I played through the Splinter Cell: Conviction demo at least three times on its highest difficulty setting. I keep having to remind myself that this is a demonstration of a product still in development, an appetizer if you will.
Initially, I had written a post on my Twitter page about my disappointment with the demo. What once was a game where the challenge lied in getting the objective done without a single alert, like you were a ghost, has become The Fisher Identity. I thought if Splinter Cell: Conviction featured Matt Damon instead of Sam Fisher and had “Bourne” in the title, I’d probably be more interested in the final product. Because it is none of this, I instead wagged my finger at it. Hooray for double standards!
We have to embrace change sooner or later. Change for Ubisoft Montreal meant taking a game that was slowly paced and, for the most part, a calm experience and changing it to something with a faster tempo. The music is not the mysterious and ambient soundtrack of Amon Tobin. It’s on the level of Harry Gregson-Williams or more along the lines of John Powell. After a cheesy intro about what a superspy Fisher is, the game opens with him beating the life out of a man in a public restroom. Then you learn the controls, and you see what’s the same and what’s different.
Conviction is a different game because the circumstances in its universe are different. Fisher is no longer under orders from a higher authority, and because part or all of the story involves solving the murder of his daughter, we see a Fisher with nothing to lose after the JBA mission from Double Agent. It doesn’t seem like you’ll be penalized for putting a bullet in the bald skulls of every henchman in sight. In fact, a new “mark and execution” system practically encourages it. If you take a guard down with your bare hands, you earn the points needed to execute this move, where you place tags on three enemies, hit a button, and Fisher automatically pops them clean. I’ll say one thing: manually firing a weapon has drastically improved from its predecessors, it would seem.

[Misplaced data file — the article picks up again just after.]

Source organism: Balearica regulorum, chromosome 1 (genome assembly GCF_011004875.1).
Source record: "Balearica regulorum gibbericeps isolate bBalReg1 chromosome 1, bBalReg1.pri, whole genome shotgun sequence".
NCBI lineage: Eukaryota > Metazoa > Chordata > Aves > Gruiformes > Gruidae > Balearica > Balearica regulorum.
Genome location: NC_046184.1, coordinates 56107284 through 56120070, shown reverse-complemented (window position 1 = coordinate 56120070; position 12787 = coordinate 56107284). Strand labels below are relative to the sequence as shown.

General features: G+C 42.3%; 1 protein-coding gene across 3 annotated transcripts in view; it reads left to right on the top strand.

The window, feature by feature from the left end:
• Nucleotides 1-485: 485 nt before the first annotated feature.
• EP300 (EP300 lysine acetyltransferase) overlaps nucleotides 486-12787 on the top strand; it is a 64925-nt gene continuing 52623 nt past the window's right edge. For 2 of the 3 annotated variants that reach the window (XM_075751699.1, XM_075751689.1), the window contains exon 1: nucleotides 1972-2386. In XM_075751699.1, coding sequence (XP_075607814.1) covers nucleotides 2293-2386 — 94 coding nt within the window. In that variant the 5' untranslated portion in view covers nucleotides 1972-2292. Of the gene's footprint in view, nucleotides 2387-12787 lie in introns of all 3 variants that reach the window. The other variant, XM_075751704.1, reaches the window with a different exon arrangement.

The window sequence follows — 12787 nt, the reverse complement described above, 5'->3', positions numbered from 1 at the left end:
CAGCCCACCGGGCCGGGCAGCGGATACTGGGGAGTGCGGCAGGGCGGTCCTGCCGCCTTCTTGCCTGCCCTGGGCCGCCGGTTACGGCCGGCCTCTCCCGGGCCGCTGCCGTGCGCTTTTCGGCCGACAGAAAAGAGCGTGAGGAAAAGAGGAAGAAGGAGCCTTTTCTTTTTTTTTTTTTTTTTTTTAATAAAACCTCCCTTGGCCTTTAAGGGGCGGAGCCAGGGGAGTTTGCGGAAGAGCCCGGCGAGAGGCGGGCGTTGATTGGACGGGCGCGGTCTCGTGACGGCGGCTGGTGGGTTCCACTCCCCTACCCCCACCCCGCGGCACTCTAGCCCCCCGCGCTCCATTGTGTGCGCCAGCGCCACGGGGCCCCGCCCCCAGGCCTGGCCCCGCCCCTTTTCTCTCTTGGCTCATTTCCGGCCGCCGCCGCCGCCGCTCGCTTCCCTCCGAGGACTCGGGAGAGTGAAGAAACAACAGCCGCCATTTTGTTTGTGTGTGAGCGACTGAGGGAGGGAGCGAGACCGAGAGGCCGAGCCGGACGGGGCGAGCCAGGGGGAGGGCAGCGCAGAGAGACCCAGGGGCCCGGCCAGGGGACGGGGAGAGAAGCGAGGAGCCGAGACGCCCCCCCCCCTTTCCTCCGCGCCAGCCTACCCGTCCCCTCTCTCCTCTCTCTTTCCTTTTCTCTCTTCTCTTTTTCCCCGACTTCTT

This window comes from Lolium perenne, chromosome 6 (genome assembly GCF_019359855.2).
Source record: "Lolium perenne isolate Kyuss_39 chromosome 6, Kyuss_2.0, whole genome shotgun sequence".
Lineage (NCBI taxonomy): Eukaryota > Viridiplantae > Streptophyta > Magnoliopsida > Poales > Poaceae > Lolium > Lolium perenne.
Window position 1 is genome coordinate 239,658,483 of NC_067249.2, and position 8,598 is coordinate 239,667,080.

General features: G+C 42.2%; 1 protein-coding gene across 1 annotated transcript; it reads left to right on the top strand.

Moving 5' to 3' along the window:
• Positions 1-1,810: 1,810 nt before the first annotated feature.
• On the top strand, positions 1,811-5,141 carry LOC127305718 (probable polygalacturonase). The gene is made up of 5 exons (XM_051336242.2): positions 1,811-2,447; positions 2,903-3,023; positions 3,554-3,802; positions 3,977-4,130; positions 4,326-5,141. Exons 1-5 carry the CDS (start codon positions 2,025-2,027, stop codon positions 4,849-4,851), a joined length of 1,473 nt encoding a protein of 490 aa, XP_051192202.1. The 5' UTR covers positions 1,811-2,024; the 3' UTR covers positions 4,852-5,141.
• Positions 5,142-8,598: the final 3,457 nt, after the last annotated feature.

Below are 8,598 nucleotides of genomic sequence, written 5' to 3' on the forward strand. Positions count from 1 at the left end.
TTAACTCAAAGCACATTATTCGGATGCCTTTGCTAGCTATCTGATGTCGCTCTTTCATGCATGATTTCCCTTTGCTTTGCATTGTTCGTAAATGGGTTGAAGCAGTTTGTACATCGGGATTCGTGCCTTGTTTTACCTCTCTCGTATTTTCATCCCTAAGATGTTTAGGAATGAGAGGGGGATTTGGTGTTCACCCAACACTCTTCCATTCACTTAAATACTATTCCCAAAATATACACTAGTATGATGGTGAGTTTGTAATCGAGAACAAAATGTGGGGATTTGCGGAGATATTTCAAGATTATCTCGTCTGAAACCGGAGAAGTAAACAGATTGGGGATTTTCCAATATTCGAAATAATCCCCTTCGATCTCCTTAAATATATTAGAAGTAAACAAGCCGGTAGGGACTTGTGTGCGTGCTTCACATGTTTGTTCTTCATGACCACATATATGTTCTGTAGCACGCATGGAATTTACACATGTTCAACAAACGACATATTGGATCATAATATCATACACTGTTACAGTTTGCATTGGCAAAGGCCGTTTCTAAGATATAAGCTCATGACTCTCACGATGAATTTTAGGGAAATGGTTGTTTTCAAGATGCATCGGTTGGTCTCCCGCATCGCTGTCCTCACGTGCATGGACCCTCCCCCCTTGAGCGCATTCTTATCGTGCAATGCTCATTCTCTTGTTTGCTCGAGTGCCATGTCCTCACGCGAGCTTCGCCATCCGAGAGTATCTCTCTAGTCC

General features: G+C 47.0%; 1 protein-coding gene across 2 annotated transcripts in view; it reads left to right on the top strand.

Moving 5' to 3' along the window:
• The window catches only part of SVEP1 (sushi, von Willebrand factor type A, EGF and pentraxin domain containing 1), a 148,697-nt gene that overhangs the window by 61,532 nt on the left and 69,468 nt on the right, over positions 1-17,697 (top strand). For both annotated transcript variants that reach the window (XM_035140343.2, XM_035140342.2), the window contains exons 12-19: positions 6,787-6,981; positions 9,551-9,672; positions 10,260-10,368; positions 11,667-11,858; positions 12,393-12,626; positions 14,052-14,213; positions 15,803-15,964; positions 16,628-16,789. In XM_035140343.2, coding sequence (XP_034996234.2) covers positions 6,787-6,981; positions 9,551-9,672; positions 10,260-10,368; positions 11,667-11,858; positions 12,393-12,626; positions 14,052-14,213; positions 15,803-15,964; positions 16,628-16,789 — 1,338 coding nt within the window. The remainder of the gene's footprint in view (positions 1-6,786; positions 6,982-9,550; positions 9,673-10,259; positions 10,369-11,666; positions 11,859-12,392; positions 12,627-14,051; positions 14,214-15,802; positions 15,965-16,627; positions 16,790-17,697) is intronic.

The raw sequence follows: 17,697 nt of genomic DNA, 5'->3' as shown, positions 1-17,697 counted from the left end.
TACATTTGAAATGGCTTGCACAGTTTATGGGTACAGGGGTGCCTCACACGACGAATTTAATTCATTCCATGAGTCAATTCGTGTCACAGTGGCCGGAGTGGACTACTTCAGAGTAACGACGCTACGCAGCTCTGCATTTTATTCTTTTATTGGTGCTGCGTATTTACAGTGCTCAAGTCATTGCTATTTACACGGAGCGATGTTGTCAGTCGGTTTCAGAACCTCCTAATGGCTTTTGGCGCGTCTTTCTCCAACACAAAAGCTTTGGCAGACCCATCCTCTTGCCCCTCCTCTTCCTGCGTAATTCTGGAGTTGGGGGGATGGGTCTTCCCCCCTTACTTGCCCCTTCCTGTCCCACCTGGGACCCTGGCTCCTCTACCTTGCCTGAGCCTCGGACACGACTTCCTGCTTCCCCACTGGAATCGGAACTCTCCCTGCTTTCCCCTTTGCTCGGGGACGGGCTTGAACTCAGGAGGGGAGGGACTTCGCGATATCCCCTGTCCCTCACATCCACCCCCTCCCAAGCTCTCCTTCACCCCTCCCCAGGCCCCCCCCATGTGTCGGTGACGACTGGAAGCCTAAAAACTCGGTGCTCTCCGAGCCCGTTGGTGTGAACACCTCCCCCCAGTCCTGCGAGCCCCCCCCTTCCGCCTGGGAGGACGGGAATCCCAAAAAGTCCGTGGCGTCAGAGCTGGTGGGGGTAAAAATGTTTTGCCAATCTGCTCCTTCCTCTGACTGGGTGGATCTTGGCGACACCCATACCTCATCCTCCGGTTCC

Your famous trifocal goggles are only equipped with a sonar detector. It will send a sonic wave that highlights the presence of enemies in a distance. From there, your actions are your own.
It seems like Conviction will be a fast-paced action game that will still encourage the sneaking around, which seems a bit downplayed in this episode. If you’re successfully tucked away in the shadows, the screen will have a grayscale filter initiated. I’m hoping this is an option, because I find it incredibly distracting. If the game is going to tell me I’m good in the shadows, why not just bring the light meter back?
I’ve let this demo settle in for a day now, and I wish the series had gone a more substantial direction after four years in development hell. I also believe it was the long wait and the public troubles the development has endured is why the negative reaction is stronger than it might otherwise be. I’m not displeased that this is the route the franchise is going, but I’d also like to enjoy Conviction the same way I enjoyed Chaos Theory, and I hope that’s possible. If anything, I’m hoping for a cooperative demo, but with the game’s release about three weeks away, that’s doubtful. That mode might be what still puts a copy in my hand on April 13th.